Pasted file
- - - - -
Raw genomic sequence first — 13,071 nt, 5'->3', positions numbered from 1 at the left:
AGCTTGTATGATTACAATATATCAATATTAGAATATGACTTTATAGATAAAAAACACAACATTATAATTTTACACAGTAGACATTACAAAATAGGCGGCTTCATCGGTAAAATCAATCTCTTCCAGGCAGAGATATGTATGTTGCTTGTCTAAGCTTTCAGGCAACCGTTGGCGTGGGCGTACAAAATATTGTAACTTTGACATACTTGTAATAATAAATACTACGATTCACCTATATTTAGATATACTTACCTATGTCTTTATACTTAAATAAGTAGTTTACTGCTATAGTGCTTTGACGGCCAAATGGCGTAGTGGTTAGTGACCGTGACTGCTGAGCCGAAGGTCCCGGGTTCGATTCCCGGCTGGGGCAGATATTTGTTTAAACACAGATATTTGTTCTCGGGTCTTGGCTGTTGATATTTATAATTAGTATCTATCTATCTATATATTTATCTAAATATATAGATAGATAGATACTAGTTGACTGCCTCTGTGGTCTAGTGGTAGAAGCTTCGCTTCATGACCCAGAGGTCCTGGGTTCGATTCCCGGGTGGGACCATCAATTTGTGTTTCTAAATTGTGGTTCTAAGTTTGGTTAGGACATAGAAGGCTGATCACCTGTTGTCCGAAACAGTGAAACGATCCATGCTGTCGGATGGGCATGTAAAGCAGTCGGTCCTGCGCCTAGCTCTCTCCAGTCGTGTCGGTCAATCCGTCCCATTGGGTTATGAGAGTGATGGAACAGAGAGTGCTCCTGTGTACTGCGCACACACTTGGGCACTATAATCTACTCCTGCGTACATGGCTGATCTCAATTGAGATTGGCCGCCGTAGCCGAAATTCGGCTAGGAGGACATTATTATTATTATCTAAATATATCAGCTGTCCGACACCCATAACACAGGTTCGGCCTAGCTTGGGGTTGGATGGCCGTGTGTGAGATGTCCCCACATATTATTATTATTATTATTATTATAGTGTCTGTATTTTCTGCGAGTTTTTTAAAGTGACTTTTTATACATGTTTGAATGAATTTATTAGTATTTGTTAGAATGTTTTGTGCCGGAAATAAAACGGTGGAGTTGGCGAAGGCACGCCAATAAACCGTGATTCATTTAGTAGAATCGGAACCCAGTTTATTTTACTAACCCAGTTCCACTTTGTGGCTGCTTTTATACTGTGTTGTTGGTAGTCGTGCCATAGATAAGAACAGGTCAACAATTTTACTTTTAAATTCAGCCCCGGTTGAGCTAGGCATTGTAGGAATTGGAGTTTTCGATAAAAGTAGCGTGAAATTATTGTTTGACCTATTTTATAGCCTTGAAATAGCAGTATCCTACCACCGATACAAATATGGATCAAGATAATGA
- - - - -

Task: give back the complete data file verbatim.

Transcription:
Raw genomic sequence first — 13,071 nt, 5'->3', positions numbered from 1 at the left:
AGCTTGTATGATTACAATATATCAATATTAGAATATGACTTTATAGATAAAAAACACAACATTATAATTTTACACAGTAGACATTACAAAATAGGCGGCTTCATCGGTAAAATCAATCTCTTCCAGGCAGAGATATGTATGTTGCTTGTCTAAGCTTTCAGGCAACCGTTGGCGTGGGCGTACAAAATATTGTAACTTTGACATACTTGTAATAATAAATACTACGATTCACCTATATTTAGATATACTTACCTATGTCTTTATACTTAAATAAGTAGTTTACTGCTATAGTGCTTTGACGGCCAAATGGCGTAGTGGTTAGTGACCGTGACTGCTGAGCCGAAGGTCCCGGGTTCGATTCCCGGCTGGGGCAGATATTTGTTTAAACACAGATATTTGTTCTCGGGTCTTGGCTGTTGATATTTATAATTAGTATCTATCTATCTATATATTTATCTAAATATATAGATAGATAGATACTAGTTGACTGCCTCTGTGGTCTAGTGGTAGAAGCTTCGCTTCATGACCCAGAGGTCCTGGGTTCGATTCCCGGGTGGGACCATCAATTTGTGTTTCTAAATTGTGGTTCTAAGTTTGGTTAGGACATAGAAGGCTGATCACCTGTTGTCCGAAACAGTGAAACGATCCATGCTGTCGGATGGGCATGTAAAGCAGTCGGTCCTGCGCCTAGCTCTCTCCAGTCGTGTCGGTCAATCCGTCCCATTGGGTTATGAGAGTGATGGAACAGAGAGTGCTCCTGTGTACTGCGCACACACTTGGGCACTATAATCTACTCCTGCGTACATGGCTGATCTCAATTGAGATTGGCCGCCGTAGCCGAAATTCGGCTAGGAGGACATTATTATTATTATCTAAATATATCAGCTGTCCGACACCCATAACACAGGTTCGGCCTAGCTTGGGGTTGGATGGCCGTGTGTGAGATGTCCCCACATATTATTATTATTATTATTATTATAGTGTCTGTATTTTCTGCGAGTTTTTTAAAGTGACTTTTTATACATGTTTGAATGAATTTATTAGTATTTGTTAGAATGTTTTGTGCCGGAAATAAAACGGTGGAGTTGGCGAAGGCACGCCAATAAACCGTGATTCATTTAGTAGAATCGGAACCCAGTTTATTTTACTAACCCAGTTCCACTTTGTGGCTGCTTTTATACTGTGTTGTTGGTAGTCGTGCCATAGATAAGAACAGGTCAACAATTTTACTTTTAAATTCAGCCCCGGTTGAGCTAGGCATTGTAGGAATTGGAGTTTTCGATAAAAGTAGCGTGAAATTATTGTTTGACCTATTTTATAGCCTTGAAATAGCAGTATCCTACCACCGATACAAATATGGATCAAGATAATGA